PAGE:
Week 34 of #52 Ancestors already and the theme is Timeline. Individual timelines are something I am starting to look at for my ancestors. I have lots of newspaper reports, probate records and other documents that have been downloaded for many of them and it was only recently whilst I was wondering how to note them so I remember their existence, that I realised I could add them to my family tree on Family Historian 7 as Facts and then they would appear in the timeline for that person. Another item for the To do list! I recently did this for a client report and it added more interesting information over and above the usual BMD dates and census returns.
An example timeline which does not include any extra facts and highlights some of which might be sought is as follows:
Phillis FUNNELL (1849-1947)
It includes timeline for close relatives, ie parents, spouse and children or I can choose to not include them.
I can see many uses of this timeline in the pursuit of my family tree:
What bits of information are missing from a person’s timeline?
What other useful information might be available for an ancestor?
It will also highlight areas an ancestor might have lived when dealing with gaps in census records for example or when trying to find where somebody was married when there is as so often, more than one choice.
If producing reports for family members it just makes it more interesting reading too.
Back in May I wrote a blog about Cotton Weavers in the Salford area and one of these was John Thelwell. This week’s theme is Service and John Thelwell took part in the Napoleonic War.
John Thelwell was born in Gorton, Lancashire and enlisted in the Royal Horse Artillery in 1813 aged 20. He joined the most famous troop of horse artillery in the British army: “A” Troop, otherwise known as “The Chestnut Troop”, raised in 1793 and named after its chestnut-coloured horses with which it had served with distinction through the Peninsula War. In the year that John Thelwell joined the Troop it was in its fourth year of fighting its way from Portugal, through Spain, to southern France.
On 21st June 1813 it fought at the key battle of Vitoria, which effectively won the war in Spain for Wellington. The ensuing pursuit of the French army back to and over the Pyrenees saw the Troop in action at engagements at San Marcos, La Rhune, Nivelle, Nive, St Pierre de Grube, Gave d’Oleron, Orthez, and La Reole. An end to the relentless fighting finally came in April 1814 with Napoleon’s abdication and exile to Elba.
But with Napoleon’s escape, “A” Troop found itself back with Wellington’s army in Flanders and was in the thick of the fighting at Waterloo. On the morning of the 18th June this Troop was posted with two guns on the Brussels road looking down towards an abatis (a pile of wood blocking the road) next to the farmhouse of La Haye Sainte, a key position in the battle of Waterloo. The other four guns were placed to the right of the Brussels road, on the ridge, with a deep hollow way to their rear. This sunken lane was clogged with the limbers and horses of the Troop. At Waterloo the Troop had a nominal strength of 167 men:
Captain Sir Hew Dalrymple Ross and four other officers
2 Staff Serjeants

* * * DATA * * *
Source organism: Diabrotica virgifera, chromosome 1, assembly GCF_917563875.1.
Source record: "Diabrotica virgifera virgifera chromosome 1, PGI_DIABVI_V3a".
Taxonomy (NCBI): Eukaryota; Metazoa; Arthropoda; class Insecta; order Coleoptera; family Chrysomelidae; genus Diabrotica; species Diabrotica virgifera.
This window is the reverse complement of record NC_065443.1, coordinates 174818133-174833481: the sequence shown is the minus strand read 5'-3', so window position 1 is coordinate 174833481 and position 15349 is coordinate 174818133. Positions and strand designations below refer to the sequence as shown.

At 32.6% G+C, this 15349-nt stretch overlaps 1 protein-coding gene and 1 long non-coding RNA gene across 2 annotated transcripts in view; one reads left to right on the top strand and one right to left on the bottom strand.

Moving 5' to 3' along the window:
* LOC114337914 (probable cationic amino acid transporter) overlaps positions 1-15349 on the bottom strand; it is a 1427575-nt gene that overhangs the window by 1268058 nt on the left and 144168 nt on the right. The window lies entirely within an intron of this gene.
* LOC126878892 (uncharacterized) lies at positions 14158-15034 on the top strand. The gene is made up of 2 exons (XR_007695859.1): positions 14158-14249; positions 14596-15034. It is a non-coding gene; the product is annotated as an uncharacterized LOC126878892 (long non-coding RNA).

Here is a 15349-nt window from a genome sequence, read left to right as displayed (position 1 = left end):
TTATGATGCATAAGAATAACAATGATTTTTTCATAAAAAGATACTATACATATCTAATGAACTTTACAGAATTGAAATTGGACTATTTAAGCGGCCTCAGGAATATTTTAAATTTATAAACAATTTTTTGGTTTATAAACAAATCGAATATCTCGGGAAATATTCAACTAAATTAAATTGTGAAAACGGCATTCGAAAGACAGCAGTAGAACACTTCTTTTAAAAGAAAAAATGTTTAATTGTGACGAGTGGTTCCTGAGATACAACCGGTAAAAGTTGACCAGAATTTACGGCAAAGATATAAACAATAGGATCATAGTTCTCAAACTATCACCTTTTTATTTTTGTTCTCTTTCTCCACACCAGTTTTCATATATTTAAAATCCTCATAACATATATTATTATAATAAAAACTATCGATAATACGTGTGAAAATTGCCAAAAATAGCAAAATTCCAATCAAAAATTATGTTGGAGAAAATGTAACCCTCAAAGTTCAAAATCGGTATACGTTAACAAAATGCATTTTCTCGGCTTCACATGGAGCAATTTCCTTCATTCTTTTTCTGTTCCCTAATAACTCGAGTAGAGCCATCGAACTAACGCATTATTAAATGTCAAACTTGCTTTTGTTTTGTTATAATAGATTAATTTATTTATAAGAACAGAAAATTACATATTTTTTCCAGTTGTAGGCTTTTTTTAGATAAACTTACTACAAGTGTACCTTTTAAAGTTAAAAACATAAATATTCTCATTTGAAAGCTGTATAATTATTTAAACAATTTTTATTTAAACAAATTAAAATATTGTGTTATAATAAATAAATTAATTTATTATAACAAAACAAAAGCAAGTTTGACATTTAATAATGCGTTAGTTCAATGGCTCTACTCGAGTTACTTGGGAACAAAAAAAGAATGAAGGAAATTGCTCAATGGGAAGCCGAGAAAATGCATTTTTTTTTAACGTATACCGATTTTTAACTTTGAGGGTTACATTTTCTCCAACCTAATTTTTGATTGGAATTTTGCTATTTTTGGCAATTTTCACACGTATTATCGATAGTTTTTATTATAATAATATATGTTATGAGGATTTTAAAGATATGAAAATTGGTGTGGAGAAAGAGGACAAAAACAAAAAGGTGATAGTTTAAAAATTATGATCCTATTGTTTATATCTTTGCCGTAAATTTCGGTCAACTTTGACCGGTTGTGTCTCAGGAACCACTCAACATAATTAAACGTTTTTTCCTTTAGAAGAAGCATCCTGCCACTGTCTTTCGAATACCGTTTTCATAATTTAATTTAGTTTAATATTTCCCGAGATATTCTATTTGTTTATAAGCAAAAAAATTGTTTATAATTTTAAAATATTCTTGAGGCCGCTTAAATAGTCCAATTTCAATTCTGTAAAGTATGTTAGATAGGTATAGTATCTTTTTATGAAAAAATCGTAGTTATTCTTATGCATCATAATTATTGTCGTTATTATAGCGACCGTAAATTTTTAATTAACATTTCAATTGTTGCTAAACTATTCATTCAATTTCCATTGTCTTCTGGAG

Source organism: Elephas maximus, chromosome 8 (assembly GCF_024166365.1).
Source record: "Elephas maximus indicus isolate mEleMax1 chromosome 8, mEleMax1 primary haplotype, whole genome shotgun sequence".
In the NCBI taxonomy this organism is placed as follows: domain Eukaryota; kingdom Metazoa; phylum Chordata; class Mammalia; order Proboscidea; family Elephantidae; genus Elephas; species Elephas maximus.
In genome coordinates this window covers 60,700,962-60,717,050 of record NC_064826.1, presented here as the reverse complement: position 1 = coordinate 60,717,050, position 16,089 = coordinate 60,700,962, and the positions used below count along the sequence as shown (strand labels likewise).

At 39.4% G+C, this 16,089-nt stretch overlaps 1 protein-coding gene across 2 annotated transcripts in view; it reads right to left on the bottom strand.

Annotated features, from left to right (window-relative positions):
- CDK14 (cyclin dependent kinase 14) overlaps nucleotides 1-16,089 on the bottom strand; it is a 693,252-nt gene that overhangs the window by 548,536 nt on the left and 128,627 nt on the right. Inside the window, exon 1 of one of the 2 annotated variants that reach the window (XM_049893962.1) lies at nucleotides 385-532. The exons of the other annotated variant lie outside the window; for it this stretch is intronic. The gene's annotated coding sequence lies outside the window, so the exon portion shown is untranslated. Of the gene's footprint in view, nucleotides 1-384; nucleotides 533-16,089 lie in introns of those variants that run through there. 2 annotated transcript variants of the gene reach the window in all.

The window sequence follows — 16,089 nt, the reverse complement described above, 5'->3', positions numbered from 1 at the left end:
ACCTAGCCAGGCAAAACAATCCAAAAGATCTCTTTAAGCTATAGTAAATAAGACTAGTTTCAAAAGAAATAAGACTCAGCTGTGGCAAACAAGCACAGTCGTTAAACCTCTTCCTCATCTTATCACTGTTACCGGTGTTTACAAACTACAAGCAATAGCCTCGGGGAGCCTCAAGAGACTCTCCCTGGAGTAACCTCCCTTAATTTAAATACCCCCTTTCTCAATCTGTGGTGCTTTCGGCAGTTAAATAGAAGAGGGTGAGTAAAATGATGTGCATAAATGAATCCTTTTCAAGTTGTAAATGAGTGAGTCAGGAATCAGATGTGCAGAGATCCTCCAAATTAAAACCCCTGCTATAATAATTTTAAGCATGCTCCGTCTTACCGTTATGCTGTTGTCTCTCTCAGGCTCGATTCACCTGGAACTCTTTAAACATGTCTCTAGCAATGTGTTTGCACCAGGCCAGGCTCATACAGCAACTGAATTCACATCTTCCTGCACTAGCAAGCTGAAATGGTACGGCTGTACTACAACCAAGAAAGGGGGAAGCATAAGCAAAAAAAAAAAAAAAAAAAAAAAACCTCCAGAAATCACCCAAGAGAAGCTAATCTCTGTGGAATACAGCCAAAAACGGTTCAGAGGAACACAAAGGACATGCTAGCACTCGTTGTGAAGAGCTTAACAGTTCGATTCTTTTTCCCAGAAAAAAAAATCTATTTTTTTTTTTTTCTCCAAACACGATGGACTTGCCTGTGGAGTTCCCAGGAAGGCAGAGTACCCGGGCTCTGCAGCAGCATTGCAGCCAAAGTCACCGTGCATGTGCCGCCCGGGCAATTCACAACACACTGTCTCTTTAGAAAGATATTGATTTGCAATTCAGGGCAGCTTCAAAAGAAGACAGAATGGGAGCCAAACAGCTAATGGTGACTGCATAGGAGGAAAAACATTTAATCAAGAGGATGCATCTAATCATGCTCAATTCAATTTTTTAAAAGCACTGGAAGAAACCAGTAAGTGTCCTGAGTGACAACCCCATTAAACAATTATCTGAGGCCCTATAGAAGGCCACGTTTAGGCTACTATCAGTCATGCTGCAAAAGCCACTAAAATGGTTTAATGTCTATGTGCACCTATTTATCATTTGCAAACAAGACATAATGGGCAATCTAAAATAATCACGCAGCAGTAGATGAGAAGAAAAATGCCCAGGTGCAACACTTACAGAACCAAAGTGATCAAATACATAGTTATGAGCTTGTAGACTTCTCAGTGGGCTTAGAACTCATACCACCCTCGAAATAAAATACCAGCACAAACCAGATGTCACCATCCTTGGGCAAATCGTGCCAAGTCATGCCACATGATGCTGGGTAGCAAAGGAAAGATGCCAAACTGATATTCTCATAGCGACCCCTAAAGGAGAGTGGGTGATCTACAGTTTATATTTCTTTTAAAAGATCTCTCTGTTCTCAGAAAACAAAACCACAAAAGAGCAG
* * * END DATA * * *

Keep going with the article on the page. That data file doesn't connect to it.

5 Bombardiers (the artillery equivalent to a Lance Corporal in the infantry)
81 Gunners – these men loaded and fired the guns
57 Drivers – these men rode and held the horses which pulled the guns and limbers.
6 Artificers (farriers, saddlesmiths, etc.)
The Drivers did not fire the guns but waited with the limbers which pulled the guns, this would
have been Driver Thelwell’s job. They needed to be ready to withdraw the guns at a moment’s
notice and to also bring up more ammunition when needed. Each limber was pulled by 3 pairs
of horses, each pair having one driver. John Thelwell would have worn the distinctive
Tarleton helmet of the Royal Horse Artillery, carried a light cavalry sword slung from a belt,
carried a short whip to control the horses, and worn a special boot reinforced with iron rods to
stop his leg being crushed should his pair of horses come together. The Troop had 6 guns and
as well as the 36 horses needed to pull these, there would also have been at least another 36 for the ammunition wagons, plus numerous other horses as spares and for various other wagons for the artificers’ equipment etc. As noted above, at Waterloo the Troop’s limbers and carts were tightly crammed into the sunken lane at the rear of the guns. This, then, is probably where John Thelwell was stationed for the battle.
Upon La Haye Sainte falling to the French, the Troop came under musket fire from the farm and the four gun section was moved further along the ridge to the right. These guns were then charged by French Cuirassiers and the gun crews ran to the hollow way to escape or threw themselves under the guns for shelter.
Around this time both the guns on the Brussels road were disabled. Of the four remaining guns three were also disabled later by artillery fire, leaving the Troop with just one serviceable gun.
The Troop lost 8 men killed (plus an unknown number wounded), and 27 horses killed or lost.
In 1816 all soldiers of the British Army at Waterloo were awarded the Waterloo Medal, the first of its kind in that it was awarded to all ranks. “Waterloo Men” were also rewarded by being credited with an extra 2 years of service (which was beneficial in terms of pay and pension).
This information was provided to me by Martin Aaron of Waterloomen.com
John was based in Ringmer at the Barracks during 1818 when he met Phillis Funnell my Great x 4 Grandmother and her son John was born 6 November 1818. By 1821 he had left the Army and married his first wife Nancy Potts back in Lancashire. I am now researching his life back in Lancashire.